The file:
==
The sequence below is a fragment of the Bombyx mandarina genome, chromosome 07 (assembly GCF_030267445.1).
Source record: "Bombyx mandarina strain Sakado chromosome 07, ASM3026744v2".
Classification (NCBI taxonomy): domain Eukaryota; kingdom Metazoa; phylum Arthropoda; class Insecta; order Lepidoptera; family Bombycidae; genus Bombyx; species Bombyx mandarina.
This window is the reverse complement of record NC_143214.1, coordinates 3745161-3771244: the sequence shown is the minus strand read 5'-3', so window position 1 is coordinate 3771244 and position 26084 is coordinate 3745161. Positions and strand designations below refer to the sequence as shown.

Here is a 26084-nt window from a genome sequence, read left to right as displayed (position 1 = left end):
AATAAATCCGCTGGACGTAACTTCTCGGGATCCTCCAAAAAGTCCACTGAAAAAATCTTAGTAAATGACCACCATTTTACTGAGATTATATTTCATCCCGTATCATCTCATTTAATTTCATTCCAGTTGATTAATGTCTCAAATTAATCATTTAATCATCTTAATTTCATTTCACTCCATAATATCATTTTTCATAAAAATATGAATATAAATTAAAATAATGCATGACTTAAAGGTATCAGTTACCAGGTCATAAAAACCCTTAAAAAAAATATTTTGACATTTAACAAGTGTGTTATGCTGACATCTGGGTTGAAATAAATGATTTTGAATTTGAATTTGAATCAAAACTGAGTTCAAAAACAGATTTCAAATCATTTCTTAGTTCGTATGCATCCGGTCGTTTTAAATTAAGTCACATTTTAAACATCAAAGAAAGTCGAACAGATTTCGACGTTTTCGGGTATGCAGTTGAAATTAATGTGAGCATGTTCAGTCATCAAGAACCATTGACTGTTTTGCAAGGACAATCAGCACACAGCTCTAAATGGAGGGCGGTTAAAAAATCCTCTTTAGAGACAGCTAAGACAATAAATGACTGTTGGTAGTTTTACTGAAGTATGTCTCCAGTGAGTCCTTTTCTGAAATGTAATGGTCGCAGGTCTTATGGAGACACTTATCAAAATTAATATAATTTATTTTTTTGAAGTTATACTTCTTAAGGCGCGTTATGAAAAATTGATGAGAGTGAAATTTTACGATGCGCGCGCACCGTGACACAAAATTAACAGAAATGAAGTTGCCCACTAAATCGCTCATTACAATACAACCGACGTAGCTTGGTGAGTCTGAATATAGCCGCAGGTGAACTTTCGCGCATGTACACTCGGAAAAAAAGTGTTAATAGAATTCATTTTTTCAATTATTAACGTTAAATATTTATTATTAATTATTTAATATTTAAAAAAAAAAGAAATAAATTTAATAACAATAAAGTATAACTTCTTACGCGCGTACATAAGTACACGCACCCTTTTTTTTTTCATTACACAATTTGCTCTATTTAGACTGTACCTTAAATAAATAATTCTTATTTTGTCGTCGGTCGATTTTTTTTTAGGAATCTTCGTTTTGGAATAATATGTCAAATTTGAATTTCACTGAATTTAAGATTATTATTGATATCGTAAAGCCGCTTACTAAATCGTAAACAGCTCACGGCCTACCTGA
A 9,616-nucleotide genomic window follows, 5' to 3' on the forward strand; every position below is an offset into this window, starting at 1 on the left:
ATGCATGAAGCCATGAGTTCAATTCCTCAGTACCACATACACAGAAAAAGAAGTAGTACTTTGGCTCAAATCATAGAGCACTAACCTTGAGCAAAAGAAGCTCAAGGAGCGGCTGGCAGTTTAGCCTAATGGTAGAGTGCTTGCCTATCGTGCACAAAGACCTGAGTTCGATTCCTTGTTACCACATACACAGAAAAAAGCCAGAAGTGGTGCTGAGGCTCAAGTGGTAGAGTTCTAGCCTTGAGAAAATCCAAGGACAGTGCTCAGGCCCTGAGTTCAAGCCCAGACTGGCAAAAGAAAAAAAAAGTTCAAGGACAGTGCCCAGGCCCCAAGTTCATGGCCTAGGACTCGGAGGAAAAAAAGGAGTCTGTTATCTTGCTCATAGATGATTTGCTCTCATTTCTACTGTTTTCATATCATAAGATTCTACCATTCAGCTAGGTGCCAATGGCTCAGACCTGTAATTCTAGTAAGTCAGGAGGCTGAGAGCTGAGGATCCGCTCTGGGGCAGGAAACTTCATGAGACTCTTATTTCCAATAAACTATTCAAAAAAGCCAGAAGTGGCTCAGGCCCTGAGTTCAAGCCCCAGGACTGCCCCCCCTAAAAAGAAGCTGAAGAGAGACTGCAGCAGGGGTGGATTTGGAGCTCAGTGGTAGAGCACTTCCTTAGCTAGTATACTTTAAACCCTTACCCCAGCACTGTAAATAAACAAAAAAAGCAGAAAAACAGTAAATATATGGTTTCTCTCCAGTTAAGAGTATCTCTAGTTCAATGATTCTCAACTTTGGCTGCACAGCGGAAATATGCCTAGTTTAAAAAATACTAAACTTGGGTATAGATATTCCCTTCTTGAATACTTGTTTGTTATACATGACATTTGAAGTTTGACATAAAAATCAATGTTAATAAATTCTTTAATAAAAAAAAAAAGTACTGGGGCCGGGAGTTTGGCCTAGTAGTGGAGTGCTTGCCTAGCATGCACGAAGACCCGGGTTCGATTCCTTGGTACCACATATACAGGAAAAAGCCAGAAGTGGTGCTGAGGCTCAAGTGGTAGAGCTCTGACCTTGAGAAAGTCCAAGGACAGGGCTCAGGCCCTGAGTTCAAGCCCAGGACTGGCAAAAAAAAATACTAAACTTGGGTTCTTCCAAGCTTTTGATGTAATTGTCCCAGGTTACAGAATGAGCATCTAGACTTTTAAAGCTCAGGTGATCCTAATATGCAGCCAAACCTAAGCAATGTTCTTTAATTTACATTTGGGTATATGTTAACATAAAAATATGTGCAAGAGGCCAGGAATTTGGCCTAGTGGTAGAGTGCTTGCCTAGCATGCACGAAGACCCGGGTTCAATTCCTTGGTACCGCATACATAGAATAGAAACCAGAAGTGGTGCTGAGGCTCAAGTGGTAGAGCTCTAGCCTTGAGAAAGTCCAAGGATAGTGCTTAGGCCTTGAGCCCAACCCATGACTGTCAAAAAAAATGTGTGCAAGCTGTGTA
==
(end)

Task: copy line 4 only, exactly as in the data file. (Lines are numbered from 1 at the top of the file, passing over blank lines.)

This window is the reverse complement of record NC_143214.1, coordinates 3745161-3771244: the sequence shown is the minus strand read 5'-3', so window position 1 is coordinate 3771244 and position 26084 is coordinate 3745161. Positions and strand designations below refer to the sequence as shown.